What Are the Basic Concepts of Cyber Security?
As cyber threats continue to grow in sophistication, an increasing number of midsize businesses are being impacted. To ensure protection, organizations must be vigilant and proactive. Yet, this is difficult to do with limited knowledge around the rising threats and the increasing digital threat surface. As the Internet has grown, so have the connections between devices of all sorts. Anything with the label “smart” can be hacked. So then, it becomes a delicate balance between using technologies to make work more efficient and ensuring cyber security. Long gone are the days when a complicated password was enough to protect digital data. So then, let’s start by defining cyber security.
What does cyber security mean?
Cyber security are the processes and tactics used to protect computer systems, networks, sensitive data, and applications from cyber threats. Some of the most popular ways cyber criminals have gained access include the following below:
- Tampering with systems
- Unauthorized access
- Resource exploitation
Cyber security is an evolving field as a cyber security managed service provider fully understands it based on the U.S. National Institute of Standards and Technology (NIST) framework guides the five critical aspects of the field:
- Identify threats
- Detect intrusions
- Protect data
- Respond to attacks
- Recover databases and systems and rebuild cyber security defenses
Now, let’s take a look at some of the key terms and basic concepts of cyber security.
Ransomware is designed as an encryption algorithm which encrypts target files and/or targeted systems so that the owners can’t access these files and systems without a new and unknown password. Cyber criminals use money to extort money from their victims, i.e. a ransom in exchange for resumed access.
Botnets sound like what they are, a connected group of “bots” that execute a task such as injecting malware to disrupt networks and files. The threat of botnets is palpable especially when they are powered by artificial intelligence (AI), millions of bots can work in conjunction against any network.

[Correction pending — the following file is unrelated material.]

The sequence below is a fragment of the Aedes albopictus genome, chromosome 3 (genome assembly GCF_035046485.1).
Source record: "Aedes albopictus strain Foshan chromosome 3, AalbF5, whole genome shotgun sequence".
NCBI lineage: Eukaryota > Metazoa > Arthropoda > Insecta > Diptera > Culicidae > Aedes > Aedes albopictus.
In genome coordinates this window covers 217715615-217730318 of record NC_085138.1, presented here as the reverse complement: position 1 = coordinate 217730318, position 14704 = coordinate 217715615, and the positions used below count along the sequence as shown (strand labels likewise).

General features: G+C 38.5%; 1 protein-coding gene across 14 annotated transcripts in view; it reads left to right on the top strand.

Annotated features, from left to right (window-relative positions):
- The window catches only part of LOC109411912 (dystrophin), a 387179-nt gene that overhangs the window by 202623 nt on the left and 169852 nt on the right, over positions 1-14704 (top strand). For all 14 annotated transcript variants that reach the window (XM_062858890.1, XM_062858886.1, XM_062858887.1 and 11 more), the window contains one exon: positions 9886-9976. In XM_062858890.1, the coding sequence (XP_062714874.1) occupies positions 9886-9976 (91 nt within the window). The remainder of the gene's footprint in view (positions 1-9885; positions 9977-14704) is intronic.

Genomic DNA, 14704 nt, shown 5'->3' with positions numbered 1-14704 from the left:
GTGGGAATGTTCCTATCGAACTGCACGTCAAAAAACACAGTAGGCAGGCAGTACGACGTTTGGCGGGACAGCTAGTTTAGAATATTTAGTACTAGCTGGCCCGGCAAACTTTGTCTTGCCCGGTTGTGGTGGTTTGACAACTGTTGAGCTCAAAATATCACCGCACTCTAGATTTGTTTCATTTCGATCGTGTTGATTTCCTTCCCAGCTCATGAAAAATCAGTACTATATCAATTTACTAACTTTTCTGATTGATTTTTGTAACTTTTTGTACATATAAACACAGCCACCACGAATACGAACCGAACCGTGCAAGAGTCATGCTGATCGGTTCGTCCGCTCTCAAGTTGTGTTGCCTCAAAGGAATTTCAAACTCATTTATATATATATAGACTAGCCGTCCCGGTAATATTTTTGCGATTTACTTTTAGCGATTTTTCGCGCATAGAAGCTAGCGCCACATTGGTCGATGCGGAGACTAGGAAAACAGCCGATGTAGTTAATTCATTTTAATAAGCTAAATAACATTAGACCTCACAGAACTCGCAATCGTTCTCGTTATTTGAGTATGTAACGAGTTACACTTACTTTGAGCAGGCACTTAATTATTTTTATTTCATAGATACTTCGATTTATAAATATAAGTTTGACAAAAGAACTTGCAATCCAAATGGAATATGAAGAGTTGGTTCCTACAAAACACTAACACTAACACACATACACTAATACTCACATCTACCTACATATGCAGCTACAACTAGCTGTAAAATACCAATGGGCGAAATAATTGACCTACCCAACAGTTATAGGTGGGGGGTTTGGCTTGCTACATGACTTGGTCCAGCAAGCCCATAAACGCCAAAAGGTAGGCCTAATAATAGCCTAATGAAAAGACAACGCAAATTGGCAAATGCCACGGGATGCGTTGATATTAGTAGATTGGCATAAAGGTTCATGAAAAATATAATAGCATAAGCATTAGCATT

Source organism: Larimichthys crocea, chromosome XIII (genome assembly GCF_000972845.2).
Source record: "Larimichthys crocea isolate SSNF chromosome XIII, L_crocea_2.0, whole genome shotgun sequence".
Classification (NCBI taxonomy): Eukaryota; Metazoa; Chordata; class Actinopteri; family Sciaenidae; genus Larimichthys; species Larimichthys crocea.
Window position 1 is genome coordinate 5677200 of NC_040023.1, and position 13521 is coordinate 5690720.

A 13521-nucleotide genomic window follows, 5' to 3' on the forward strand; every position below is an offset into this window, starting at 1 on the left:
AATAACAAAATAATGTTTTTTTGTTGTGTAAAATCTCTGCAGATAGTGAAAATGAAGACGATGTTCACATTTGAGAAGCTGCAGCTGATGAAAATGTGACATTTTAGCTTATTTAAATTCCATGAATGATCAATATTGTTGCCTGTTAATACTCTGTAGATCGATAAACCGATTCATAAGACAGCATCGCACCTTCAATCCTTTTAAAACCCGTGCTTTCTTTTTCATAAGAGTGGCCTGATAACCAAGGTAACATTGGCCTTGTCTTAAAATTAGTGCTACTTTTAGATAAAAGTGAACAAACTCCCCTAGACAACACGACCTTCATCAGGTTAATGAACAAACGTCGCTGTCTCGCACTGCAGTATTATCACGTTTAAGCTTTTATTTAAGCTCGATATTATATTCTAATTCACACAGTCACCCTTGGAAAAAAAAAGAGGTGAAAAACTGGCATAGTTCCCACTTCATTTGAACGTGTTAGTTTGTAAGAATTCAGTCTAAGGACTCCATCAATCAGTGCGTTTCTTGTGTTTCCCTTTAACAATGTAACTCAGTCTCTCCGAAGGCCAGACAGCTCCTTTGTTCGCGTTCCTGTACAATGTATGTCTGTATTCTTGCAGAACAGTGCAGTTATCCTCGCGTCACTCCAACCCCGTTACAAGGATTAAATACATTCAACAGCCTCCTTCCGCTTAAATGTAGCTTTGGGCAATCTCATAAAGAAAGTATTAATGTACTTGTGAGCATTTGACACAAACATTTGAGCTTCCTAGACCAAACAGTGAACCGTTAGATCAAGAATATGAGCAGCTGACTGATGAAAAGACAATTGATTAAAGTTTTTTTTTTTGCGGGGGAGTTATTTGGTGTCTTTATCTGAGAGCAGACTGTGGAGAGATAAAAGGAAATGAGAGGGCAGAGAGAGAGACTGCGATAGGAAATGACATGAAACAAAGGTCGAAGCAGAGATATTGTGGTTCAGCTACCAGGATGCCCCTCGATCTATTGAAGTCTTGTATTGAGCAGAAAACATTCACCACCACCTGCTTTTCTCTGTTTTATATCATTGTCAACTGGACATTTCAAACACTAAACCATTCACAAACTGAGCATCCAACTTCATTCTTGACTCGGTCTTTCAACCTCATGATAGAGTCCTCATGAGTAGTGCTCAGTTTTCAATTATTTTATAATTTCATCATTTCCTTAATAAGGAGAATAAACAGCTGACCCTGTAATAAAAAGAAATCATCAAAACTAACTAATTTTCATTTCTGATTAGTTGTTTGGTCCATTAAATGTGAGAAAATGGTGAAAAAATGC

Distributed Denial of Service (DDoS)
DDoS is often carried out by botnets in the form of spreading spam messages, sharing confidential email, and essentially denying service from one network/system to another.
Social engineering is a very popular cyber threat because it doesn’t require any coding skills. All the cyber criminal has to do is to know enough about their victims, and whomever they are impersonating, to craft the right message that unlocks the networks they want. For instance, a cyber criminal might impersonate a company’s CFO and request confidential passwords for financial accounts. They might also impersonate sweepstakes ensuring winnings and requiring account numbers to deposit the windfall. Further, they can really impersonate anyone they choose, and it only takes one success to get what they want. Unfortunately, there aren’t any comprehensive protections against social engineering tactics other than training staff on how to figure out if they have fallen victim to social engineering and to always verify the source before sending sensitive data or opening links, attachments, and URLs.
Cryptocurrency is becoming much more popular and valuable. Once a niche industry, it is now becoming mainstream – even Paypal is cashing in on the crypto currency wave. So are cyber criminals. Cryptocurrency hijacking involves the injection of mining codes into their preferred system and silently collecting the currencies. They can also shut down cryptocurrency operations or lock accounts and use ransomware.
Phishing is a form of social engineering, and is quite effective. Appearing legitimate via email or text is not difficult. All phishers need to understand is what types of topics would induce their victims to respond with credit card numbers, bank accounts, or login credentials. During the pandemic, many cyber criminals exploited the virus to individuals who were logically concerned and ended up sharing sensitive health data.
Cyber security basics
It helps to think of cyber security in line with what the CIA describes as the triad: Confidentiality, integrity, and availability.
Confidentiality is about restricting access to sensitive data to only privileged users. There are various methods for ensuring confidentiality such as data classification, security tokens, two-factor authentication, and data encryption. Additionally, staff are trained around how and when to share information.
Integrity of data must include accuracy, consistency, and trustworthiness. Essentially, the data should not be modified or altered in any way during transit. One way to support integrity is by using file permissions for access control. Moreover, tools should be in place to detect any breaches. And, cryptographic checksums can be used for integrity verification. Cloud-based backups help to ensure data retention and recovery in the event of a disaster.
Availability refers to all systems, hardware, networks, devices, and software functioning smoothly without disruption. And, these systems are in consistent communication with the bandwidth to do so. However, it is critical to deploy cloud-based backups, disaster recovery tools, and firewalls to address any bottlenecks or unexpected disasters.
In the digital age, every organization must approach cyber security with the right people, processes, technology, and networks. This approach can be hamstrung with the cyber security professional shortage. The good news is SSI is here to help with a highly-trained and experienced team of cyber security professionals ready to give your company the defensive edge it needs.